The time of year when the days get shorter, colder, and so much darker.
And believe it or not, the lack of sunlight and outdoor time can actually lead to the “winter blues.”
It’s also called Seasonal Affective Disorder (SAD).
When you’re affected by SAD, it can make you more sleepy, irritable, and have a general feeling of being down in the dumps.
Let me be clear, SAD is something much different than depression. SAD comes and goes with changes in the weather. Major depression is not impacted by season or weather. If you think you’re experiencing depression, seek help from a mental health professional.
Now, if you’ve been toying with the idea of adding a dog to your family, it can be a great way to help improve your SAD.
But first, let me explain a bit more about Seasonal Affective Disorder.
What is Seasonal Affective Disorder (SAD)?
When winter rolls around, we spend much more time indoors due to the frigid temps and unforgiving weather.
This means we’re probably less active, and we’re definitely not getting a lot of natural sunlight, which leads to a deficiency of Vitamin D.
The lack of Vitamin D is thought to be a major contributor to SAD, and it throws off our circadian rhythm. Without enough daily activity to restore our energy levels we begin to experience the symptoms of Seasonal Affective Disorder.
What are the symptoms of SAD?
- Low energy or increased tiredness
- Heavy feeling in arms and legs
- Difficulty regulating our emotions
- weight gain
- A feeling of sadness
These symptoms are usually short-lived and get better when the weather improves.
There is no scientific reason behind why people experience SAD, but it’s generally thought to be because people spend less time outside and have a lower activity level when the weather gets cold.
If you’re experiencing these symptoms and feel like the long winter months are weighing on your mood, a dog might be just what you and your family needs.
Canine Companion Therapy: How a Dog Can Alleviate Seasonal Affective Disorder
I believe that dogs bring a lot of benefits to a family.
After all, how can you be sad when you see those little puppy eyes staring up at you, ready to play a little game of tug-of-war?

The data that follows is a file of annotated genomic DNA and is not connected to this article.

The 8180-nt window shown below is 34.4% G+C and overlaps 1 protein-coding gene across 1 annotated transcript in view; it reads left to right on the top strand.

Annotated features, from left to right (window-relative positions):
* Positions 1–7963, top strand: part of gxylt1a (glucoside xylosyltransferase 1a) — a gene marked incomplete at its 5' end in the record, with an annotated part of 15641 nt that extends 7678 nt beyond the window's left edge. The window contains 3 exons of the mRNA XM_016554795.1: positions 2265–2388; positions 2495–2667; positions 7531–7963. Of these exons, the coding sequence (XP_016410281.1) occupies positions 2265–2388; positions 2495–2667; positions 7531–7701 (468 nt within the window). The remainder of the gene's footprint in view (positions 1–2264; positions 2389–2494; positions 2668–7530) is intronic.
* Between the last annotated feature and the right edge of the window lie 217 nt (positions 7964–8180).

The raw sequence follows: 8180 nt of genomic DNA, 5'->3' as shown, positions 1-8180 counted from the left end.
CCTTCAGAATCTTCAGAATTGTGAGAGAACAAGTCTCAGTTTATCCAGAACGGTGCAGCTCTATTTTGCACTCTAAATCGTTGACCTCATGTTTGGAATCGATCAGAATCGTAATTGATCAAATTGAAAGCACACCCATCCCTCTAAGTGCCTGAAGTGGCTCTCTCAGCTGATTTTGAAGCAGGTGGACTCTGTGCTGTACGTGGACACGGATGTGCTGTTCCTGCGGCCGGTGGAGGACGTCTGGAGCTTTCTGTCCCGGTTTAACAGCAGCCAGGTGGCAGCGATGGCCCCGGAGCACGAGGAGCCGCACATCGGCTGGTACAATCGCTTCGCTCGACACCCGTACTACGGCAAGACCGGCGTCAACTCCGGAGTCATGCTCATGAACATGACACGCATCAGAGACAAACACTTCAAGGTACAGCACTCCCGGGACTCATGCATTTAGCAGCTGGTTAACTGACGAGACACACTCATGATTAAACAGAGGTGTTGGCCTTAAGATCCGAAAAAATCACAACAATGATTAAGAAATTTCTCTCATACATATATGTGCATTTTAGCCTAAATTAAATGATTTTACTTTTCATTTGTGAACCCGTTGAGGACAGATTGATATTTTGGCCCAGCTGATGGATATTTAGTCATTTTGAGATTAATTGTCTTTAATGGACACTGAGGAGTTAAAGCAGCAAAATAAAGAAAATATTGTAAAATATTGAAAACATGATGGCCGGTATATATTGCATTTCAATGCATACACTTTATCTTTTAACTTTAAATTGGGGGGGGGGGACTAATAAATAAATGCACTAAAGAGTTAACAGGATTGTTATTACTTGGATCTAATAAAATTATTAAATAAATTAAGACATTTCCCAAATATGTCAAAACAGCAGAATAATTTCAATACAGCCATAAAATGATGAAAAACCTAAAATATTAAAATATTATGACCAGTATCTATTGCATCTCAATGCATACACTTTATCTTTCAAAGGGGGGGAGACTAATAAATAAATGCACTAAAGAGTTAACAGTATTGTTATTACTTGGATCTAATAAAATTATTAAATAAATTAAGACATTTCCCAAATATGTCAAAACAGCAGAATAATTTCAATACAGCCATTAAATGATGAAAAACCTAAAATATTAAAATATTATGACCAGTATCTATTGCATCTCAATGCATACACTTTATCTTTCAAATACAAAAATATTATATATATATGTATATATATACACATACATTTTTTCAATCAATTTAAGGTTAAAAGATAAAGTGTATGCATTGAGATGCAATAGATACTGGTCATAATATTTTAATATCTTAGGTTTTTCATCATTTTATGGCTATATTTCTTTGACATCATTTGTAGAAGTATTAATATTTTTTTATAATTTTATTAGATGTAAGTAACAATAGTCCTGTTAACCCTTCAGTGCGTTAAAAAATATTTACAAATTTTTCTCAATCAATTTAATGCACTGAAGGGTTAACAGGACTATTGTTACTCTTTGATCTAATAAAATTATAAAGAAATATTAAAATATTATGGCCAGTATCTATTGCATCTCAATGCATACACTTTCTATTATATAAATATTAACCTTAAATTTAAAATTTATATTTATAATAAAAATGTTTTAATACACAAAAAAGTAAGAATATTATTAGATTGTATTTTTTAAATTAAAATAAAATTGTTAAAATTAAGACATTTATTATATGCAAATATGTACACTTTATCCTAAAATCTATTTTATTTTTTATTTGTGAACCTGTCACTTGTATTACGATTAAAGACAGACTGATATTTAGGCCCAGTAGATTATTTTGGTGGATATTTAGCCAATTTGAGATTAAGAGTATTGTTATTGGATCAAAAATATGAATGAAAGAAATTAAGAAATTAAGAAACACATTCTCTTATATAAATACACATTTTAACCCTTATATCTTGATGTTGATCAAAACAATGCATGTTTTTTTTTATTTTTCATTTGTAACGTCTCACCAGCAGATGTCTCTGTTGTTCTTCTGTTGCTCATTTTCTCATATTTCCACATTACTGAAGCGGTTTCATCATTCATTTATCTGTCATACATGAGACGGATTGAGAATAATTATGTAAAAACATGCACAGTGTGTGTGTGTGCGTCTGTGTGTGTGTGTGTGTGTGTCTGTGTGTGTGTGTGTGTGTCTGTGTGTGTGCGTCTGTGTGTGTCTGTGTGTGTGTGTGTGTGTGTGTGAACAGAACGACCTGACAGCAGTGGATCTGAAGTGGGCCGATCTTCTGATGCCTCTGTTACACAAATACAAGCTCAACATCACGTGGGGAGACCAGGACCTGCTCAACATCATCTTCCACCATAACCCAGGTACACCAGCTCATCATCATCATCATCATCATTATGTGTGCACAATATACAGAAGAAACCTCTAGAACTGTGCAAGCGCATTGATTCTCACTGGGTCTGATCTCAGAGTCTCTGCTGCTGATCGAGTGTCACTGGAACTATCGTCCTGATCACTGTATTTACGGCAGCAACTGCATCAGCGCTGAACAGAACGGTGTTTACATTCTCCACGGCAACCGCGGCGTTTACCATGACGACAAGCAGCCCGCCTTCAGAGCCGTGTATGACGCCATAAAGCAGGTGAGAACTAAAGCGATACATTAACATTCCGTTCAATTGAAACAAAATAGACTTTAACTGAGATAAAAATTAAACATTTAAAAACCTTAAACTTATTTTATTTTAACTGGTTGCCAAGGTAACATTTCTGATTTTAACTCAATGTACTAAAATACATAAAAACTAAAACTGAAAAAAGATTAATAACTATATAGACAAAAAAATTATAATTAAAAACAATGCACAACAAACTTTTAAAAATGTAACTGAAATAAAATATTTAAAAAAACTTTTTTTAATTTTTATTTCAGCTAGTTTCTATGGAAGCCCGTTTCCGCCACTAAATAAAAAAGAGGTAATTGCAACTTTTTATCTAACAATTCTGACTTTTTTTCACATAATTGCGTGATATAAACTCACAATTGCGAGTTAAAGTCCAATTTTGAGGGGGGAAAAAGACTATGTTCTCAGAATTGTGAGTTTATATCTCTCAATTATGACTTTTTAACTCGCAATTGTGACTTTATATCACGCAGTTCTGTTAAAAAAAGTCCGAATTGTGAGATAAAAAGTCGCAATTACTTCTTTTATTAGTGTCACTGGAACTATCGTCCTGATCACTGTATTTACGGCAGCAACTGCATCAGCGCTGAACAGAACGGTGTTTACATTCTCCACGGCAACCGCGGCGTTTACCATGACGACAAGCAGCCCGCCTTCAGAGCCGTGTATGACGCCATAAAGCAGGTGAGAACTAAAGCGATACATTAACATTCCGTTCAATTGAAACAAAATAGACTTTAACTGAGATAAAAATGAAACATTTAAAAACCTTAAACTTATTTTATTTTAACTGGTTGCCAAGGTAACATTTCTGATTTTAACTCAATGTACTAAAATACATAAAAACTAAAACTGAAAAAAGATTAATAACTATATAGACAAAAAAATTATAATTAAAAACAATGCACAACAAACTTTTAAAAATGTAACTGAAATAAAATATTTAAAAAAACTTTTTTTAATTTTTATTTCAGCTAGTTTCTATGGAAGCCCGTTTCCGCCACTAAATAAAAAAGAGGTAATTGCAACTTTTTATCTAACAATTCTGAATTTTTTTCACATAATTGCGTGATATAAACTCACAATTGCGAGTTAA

And getting a dog can be a big help to your mood if you’re suffering from SAD.
That’s because dogs are so intuitive that they can often sense the mood of their doggy parents. So when they know you’re feeling down, they’ll be right by your side to offer a cuddle. That unconditional love will surely boost your spirits.
Those puppy snuggles can help cure any sadness you might be feeling, and best of all…
Having a dog means that you need to go outside! You need to let them out to do their business and get a little exercise, which means that you get some fresh air, daily movement, and a little bit of sunlight (when it’s not cloudy and dreary).
Even that little bit of activity throughout the day will ease the symptoms of SAD and make the cold winter months a little more bearable.
Now, I’m not encouraging you to run out and get a dog just to help with your SAD. Owning a dog is a major responsibility, requiring a commitment to caring for another member of the family for the rest of their lives.
It’s not something that should be done on a whim.
But if you’ve already been feeling like your family is ready for a dog…now just might be the perfect time.
I always encourage people to rescue whenever possible, which in itself can help you feel good about getting a dog. You’re saving a dog and giving them a spectacular life!
How can you not feel great about that?
But before you make the decision, here are a few things you should consider…
Are You Ready to Add a Pup to Your Family?
I recently wrote a blog about 5 questions to ask your family to determine if you’re ready for a dog. Check out that post to find out if you’re truly ready to add a four-legged member to your clan.
The biggest takeaway is identifying if you’re ready for the extra responsibility, training, financial burden, and lifestyle changes that come with owning a dog. Remember…while canine companion therapy is wonderful, it still comes with a lot of commitment and work!
After all, getting a dog is a major commitment that needs to be carefully considered before you bring that furry friend home.
But, I’ll be the first to tell you that it’s so rewarding to go through life with a canine companion. They not only help with SAD but will always be there for you to offer snuggles or a wet kiss, and they’re always up for a walk in the park.
And even though owning a dog is a lot of work, it’s so worth it!
Let me remind you again, if you think you’re suffering from SAD or other forms of depression, it’s important to seek help from a mental health professional. They can help identify what you’re experiencing and offer advice on other therapies, if needed.
Because I want you, and your dog(s), to live a fulfilling and happy life together.
From your friendly dog trainer,
~ Doggy Dan
PS Have you recently brought home a dog and find yourself struggling to connect or teach him or her basic recall or leash training? Then check out my Dog Calming Code™ Program today.